Thursday, May 15, 2003

Antitrust news: jet fuel

Antitrust law isn't just for airlines. Airports can now join in on the fun as well:

Development of the last 15 acres at Boca Raton Airport continues to taxi, its takeoff hampered by years of litigation, political snafus - and now charges of antitrust violations.

It's the latest strike in the air assault between Premier Aviation of Boca Raton, which in 2000 signed a 35-year lease with the Boca Raton Airport Authority to develop a fixed-base operator, and Boca Aviation, currently the only FBO at the airport.

On April 23, Premier lawyer Gerald Richman filed two antitrust lawsuits against Boca Aviation in the U.S. District Court for the Southern District of Florida. Premier Aviation, the plaintiff for one of the complaints, claims Boca Aviation "currently enjoys and is illegally seeking to protect a longstanding and unbridled monopoly over the sale of jet fuel, aviation gas and related aviation services at Boca Raton Airport, and has instituted sham litigation to maintain its practices."

In the second complaint, the plaintiffs are David S. Blue and S. Brent Blue, who claim that Boca Aviation "has enjoyed inflated profits that result directly from being the sole fixed-base operator at the airport since 1984."

Richman said he is seeking a class status and plans to file a motion for certification within 90 days. He deferred a request for further detail about the plaintiffs or their business to an associate who was not available.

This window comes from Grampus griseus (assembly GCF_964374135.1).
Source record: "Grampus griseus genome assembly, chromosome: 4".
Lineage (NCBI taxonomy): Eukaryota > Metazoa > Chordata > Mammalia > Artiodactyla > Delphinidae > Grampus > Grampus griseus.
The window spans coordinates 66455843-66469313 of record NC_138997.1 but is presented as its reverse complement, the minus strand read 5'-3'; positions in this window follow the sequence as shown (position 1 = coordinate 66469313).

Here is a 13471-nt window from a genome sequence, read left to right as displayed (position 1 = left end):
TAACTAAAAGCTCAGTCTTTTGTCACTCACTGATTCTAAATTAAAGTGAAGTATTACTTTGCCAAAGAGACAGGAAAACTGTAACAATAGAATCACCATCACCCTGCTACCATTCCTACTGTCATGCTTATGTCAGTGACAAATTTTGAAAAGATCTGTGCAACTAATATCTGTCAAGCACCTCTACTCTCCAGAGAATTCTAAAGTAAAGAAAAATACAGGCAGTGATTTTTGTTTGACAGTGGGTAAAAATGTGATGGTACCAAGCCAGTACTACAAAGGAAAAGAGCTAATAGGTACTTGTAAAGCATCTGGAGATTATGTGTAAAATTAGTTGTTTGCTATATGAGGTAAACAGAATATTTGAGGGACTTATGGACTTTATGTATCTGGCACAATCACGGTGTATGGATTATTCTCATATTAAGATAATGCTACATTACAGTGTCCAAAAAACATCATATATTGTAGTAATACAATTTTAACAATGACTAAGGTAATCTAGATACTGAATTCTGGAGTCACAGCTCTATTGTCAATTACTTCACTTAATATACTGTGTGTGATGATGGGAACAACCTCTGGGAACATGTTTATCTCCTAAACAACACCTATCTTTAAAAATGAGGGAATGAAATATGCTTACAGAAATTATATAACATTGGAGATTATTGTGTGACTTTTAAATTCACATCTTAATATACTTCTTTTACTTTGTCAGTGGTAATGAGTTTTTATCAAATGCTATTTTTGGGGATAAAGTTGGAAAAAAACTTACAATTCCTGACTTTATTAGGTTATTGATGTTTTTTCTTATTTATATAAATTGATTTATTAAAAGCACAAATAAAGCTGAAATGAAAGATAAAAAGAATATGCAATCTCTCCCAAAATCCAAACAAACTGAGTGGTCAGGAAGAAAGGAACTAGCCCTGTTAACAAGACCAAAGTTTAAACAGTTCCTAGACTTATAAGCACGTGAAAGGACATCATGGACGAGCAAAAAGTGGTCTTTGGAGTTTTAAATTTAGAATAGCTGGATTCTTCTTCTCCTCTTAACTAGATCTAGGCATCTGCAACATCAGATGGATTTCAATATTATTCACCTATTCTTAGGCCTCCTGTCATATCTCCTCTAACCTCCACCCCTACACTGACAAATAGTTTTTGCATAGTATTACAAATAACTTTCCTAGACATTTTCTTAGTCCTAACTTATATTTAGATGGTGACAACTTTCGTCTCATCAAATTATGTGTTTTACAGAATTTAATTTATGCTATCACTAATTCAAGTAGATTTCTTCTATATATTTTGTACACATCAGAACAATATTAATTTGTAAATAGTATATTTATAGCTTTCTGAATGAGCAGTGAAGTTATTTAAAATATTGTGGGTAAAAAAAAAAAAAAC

"An anticompetitive environment is against public policy," said Richman, a partner in the West Palm Beach-based law firm Richman Greer Weil Brumbaugh Mirabito & Christensen. "Boca Aviation wants to maintain its monopoly. Period."

Mark Wantshouse, president of Boca Aviation, views the lawsuits as a gambit to sway public opinion. In 30 percent to 40 percent of U.S. airports, there is only one fixed-base operator, he said. "These are frivolous lawsuits only made as defamations of Boca Aviation for public relations reasons," he said.

If his company has been practicing monopolistic pricing, Wantshouse reasoned, then pilots and other airport users would have repeatedly logged complaints with airport manager Ken Day. But Day has never contacted Boca Aviation about such complaints, Wantshouse said.

I particularly love the statement "[a]n anticompetitive environment is against public policy." Lots of monopolies exist under public policy: the Postal Service, Amtrak, and, well, government-run airports.

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